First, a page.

Babies delivered with forceps are more likely to develop problems with aggression during childhood compared with those born by Caesarean section, according to a study in China.
Researchers believe the behavioral problems may be linked to high levels of cortisol, a hormone the body produces during a difficult birth.
Previous studies have found that cortisol levels in cord blood are lowest in babies born by elective Caesarean, and next lowest in babies born via spontaneous vaginal delivery.
The highest levels of cortisol are found in those born by assisted vaginal delivery using forceps or vacuum extraction.
“Cortisol levels have been linked to childhood psychopathology, however, more studies are still needed to look at this in more detail,” write Dr. Jianmeng Liu, of Peking University Health Science Center in Beijing, and colleagues. Their paper was published online today in the obstetrics journal BJOG.
The study involved 4,190 children who were born in China’s southern provinces of Zhejiang and Jiangsu. The children were assessed between the ages of 4 and 6 for problems such as being withdrawn, anxious, depressed, having attention difficulties, and delinquent and aggressive behavior.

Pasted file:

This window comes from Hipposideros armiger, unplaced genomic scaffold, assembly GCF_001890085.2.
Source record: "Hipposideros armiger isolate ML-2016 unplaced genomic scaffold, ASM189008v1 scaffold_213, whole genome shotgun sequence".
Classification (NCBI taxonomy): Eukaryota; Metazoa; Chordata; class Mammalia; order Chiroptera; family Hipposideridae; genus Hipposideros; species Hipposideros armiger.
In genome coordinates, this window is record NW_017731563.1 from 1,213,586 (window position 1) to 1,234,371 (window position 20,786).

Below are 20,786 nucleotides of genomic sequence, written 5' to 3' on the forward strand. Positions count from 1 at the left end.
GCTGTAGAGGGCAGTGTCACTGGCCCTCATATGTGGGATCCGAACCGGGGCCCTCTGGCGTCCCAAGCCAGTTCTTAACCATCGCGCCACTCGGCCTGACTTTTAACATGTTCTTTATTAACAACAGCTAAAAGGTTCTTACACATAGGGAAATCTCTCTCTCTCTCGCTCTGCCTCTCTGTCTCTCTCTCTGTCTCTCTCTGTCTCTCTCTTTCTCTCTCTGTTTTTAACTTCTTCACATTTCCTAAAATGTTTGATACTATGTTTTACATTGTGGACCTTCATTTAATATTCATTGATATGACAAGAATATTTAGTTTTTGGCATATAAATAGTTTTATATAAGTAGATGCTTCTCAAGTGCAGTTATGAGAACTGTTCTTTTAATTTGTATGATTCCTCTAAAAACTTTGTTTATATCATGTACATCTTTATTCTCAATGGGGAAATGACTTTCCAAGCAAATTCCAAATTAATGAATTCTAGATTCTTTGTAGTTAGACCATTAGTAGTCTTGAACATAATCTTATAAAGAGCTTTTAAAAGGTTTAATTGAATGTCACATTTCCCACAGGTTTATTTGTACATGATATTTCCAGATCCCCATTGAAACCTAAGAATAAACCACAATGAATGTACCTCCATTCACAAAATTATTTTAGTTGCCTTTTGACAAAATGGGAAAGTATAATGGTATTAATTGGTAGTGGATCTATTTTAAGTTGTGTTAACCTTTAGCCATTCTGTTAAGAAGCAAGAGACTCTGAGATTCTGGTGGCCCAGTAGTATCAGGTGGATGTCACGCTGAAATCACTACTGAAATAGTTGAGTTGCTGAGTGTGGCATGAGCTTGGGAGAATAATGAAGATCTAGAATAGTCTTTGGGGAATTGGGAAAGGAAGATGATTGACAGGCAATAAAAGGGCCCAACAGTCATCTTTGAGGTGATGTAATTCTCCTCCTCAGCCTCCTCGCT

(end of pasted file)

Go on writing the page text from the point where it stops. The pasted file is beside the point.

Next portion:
Such problems were lowest in children delivered by caesarean section and highest in those delivered using instruments, the researchers said.
Caesarean births are increasing in China, particularly in the richer southeastern parts of the country where rates have risen to 56% in 2006 from 22% in 1994.
Caesarean delivery on request by mothers is a major contributor to this trend. It accounted for 3.6% of all caesarean births in 1994 and 36% in 2006 in southeast China.0